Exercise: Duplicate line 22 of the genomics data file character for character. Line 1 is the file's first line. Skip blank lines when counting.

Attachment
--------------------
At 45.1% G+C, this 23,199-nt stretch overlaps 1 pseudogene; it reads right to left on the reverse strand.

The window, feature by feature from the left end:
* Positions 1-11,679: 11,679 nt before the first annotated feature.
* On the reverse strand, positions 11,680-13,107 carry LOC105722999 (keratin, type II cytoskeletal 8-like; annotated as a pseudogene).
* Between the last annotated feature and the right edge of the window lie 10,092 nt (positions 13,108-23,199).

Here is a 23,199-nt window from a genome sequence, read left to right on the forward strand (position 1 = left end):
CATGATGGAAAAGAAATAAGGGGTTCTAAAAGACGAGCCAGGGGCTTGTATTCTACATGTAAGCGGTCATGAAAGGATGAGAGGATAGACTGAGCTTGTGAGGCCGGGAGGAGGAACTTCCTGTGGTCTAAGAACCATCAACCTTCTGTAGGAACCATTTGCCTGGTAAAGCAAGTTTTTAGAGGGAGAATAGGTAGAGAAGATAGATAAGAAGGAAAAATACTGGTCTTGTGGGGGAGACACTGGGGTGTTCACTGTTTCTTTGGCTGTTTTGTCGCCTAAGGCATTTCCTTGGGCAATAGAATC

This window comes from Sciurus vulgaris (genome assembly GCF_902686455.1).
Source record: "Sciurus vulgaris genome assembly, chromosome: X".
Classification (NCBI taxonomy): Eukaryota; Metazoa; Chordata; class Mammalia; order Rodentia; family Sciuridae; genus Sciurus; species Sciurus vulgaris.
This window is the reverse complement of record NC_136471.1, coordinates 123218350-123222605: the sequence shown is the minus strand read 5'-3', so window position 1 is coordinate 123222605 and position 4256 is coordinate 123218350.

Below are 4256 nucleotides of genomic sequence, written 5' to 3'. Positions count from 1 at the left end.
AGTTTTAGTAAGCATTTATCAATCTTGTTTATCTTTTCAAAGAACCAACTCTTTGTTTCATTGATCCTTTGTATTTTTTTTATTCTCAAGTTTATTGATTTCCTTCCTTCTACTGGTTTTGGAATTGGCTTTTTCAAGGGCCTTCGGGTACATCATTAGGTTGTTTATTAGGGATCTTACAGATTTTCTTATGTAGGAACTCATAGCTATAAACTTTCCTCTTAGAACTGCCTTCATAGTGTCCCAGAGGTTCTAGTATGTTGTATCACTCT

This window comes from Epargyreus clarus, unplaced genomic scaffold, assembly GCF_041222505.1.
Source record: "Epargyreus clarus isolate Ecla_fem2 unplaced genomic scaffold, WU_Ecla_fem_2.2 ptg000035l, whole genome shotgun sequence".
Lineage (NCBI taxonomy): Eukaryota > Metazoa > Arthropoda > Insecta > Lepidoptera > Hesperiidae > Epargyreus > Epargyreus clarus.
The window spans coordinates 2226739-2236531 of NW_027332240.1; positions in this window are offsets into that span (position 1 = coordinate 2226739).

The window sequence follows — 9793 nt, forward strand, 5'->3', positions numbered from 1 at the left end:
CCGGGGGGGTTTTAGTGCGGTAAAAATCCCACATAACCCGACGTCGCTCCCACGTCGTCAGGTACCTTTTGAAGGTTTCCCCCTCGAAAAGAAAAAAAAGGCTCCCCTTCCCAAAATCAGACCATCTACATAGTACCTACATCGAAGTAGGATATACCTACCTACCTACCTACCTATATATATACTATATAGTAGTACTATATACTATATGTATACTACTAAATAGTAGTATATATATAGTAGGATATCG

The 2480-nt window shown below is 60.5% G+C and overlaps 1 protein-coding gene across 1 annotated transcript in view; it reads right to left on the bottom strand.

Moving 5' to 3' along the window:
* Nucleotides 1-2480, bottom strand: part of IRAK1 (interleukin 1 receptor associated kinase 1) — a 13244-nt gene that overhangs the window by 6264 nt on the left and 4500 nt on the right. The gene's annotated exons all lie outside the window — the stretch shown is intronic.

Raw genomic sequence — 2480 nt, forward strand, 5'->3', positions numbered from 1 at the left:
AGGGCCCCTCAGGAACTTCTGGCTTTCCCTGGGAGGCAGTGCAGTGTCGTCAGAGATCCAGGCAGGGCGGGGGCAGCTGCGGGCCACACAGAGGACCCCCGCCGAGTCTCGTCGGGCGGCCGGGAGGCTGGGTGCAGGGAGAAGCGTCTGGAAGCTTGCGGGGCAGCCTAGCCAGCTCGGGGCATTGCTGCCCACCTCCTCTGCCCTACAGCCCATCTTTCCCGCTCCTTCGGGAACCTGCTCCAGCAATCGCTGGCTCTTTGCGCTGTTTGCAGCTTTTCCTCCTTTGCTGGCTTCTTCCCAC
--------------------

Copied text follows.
* Nucleotides 1-2480, bottom strand: part of IRAK1 (interleukin 1 receptor associated kinase 1) — a 13244-nt gene that overhangs the window by 6264 nt on the left and 4500 nt on the right. The gene's annotated exons all lie outside the window — the stretch shown is intronic.